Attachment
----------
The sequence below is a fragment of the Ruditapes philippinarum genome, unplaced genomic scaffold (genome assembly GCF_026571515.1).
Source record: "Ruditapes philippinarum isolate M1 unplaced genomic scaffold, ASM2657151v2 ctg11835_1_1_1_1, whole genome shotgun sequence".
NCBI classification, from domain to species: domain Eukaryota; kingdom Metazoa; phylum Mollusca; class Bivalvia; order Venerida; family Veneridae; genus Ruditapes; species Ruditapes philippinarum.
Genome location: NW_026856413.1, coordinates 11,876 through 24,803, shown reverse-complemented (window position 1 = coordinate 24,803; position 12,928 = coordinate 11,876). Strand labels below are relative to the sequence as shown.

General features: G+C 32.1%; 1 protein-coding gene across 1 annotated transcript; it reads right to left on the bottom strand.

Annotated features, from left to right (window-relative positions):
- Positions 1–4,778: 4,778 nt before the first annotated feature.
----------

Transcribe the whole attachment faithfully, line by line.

The sequence below is a fragment of the Ruditapes philippinarum genome, unplaced genomic scaffold (genome assembly GCF_026571515.1).
Source record: "Ruditapes philippinarum isolate M1 unplaced genomic scaffold, ASM2657151v2 ctg11835_1_1_1_1, whole genome shotgun sequence".
NCBI classification, from domain to species: domain Eukaryota; kingdom Metazoa; phylum Mollusca; class Bivalvia; order Venerida; family Veneridae; genus Ruditapes; species Ruditapes philippinarum.
Genome location: NW_026856413.1, coordinates 11,876 through 24,803, shown reverse-complemented (window position 1 = coordinate 24,803; position 12,928 = coordinate 11,876). Strand labels below are relative to the sequence as shown.

General features: G+C 32.1%; 1 protein-coding gene across 1 annotated transcript; it reads right to left on the bottom strand.

Annotated features, from left to right (window-relative positions):
- Positions 1–4,778: 4,778 nt before the first annotated feature.